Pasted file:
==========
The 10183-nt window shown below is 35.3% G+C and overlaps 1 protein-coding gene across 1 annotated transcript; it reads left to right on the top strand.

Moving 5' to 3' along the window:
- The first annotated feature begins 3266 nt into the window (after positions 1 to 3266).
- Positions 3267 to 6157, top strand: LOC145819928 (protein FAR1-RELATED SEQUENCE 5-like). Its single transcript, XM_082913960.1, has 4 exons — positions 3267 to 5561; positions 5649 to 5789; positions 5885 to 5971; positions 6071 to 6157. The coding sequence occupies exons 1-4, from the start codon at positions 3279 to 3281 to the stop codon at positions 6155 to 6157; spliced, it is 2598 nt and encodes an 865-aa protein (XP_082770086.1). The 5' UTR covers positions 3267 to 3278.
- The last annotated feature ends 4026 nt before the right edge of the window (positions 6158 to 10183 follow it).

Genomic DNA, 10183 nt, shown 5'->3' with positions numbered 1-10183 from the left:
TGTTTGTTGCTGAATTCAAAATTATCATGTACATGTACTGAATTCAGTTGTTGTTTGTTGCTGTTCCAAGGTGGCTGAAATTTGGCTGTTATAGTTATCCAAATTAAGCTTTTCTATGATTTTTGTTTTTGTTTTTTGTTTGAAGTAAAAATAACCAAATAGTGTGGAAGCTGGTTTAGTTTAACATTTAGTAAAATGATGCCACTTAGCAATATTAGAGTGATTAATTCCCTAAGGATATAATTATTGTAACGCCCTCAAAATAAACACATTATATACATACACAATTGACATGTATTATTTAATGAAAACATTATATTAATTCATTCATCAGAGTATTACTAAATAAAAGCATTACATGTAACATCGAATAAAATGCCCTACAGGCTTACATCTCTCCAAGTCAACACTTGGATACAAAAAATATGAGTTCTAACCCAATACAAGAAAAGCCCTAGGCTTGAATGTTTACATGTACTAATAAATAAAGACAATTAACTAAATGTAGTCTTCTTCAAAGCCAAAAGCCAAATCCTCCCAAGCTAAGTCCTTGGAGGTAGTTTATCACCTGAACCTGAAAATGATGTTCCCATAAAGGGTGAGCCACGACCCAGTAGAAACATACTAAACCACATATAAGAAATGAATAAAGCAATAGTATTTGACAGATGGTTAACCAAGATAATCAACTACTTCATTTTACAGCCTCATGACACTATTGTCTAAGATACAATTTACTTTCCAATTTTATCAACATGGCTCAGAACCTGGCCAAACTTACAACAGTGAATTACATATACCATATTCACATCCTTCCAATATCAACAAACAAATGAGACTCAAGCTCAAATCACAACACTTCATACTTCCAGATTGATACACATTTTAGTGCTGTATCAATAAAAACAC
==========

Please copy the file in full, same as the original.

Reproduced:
The 10183-nt window shown below is 35.3% G+C and overlaps 1 protein-coding gene across 1 annotated transcript; it reads left to right on the top strand.

Moving 5' to 3' along the window:
- The first annotated feature begins 3266 nt into the window (after positions 1 to 3266).
- Positions 3267 to 6157, top strand: LOC145819928 (protein FAR1-RELATED SEQUENCE 5-like). Its single transcript, XM_082913960.1, has 4 exons — positions 3267 to 5561; positions 5649 to 5789; positions 5885 to 5971; positions 6071 to 6157. The coding sequence occupies exons 1-4, from the start codon at positions 3279 to 3281 to the stop codon at positions 6155 to 6157; spliced, it is 2598 nt and encodes an 865-aa protein (XP_082770086.1). The 5' UTR covers positions 3267 to 3278.
- The last annotated feature ends 4026 nt before the right edge of the window (positions 6158 to 10183 follow it).

Genomic DNA, 10183 nt, shown 5'->3' with positions numbered 1-10183 from the left:
TGTTTGTTGCTGAATTCAAAATTATCATGTACATGTACTGAATTCAGTTGTTGTTTGTTGCTGTTCCAAGGTGGCTGAAATTTGGCTGTTATAGTTATCCAAATTAAGCTTTTCTATGATTTTTGTTTTTGTTTTTTGTTTGAAGTAAAAATAACCAAATAGTGTGGAAGCTGGTTTAGTTTAACATTTAGTAAAATGATGCCACTTAGCAATATTAGAGTGATTAATTCCCTAAGGATATAATTATTGTAACGCCCTCAAAATAAACACATTATATACATACACAATTGACATGTATTATTTAATGAAAACATTATATTAATTCATTCATCAGAGTATTACTAAATAAAAGCATTACATGTAACATCGAATAAAATGCCCTACAGGCTTACATCTCTCCAAGTCAACACTTGGATACAAAAAATATGAGTTCTAACCCAATACAAGAAAAGCCCTAGGCTTGAATGTTTACATGTACTAATAAATAAAGACAATTAACTAAATGTAGTCTTCTTCAAAGCCAAAAGCCAAATCCTCCCAAGCTAAGTCCTTGGAGGTAGTTTATCACCTGAACCTGAAAATGATGTTCCCATAAAGGGTGAGCCACGACCCAGTAGAAACATACTAAACCACATATAAGAAATGAATAAAGCAATAGTATTTGACAGATGGTTAACCAAGATAATCAACTACTTCATTTTACAGCCTCATGACACTATTGTCTAAGATACAATTTACTTTCCAATTTTATCAACATGGCTCAGAACCTGGCCAAACTTACAACAGTGAATTACATATACCATATTCACATCCTTCCAATATCAACAAACAAATGAGACTCAAGCTCAAATCACAACACTTCATACTTCCAGATTGATACACATTTTAGTGCTGTATCAATAAAAACAC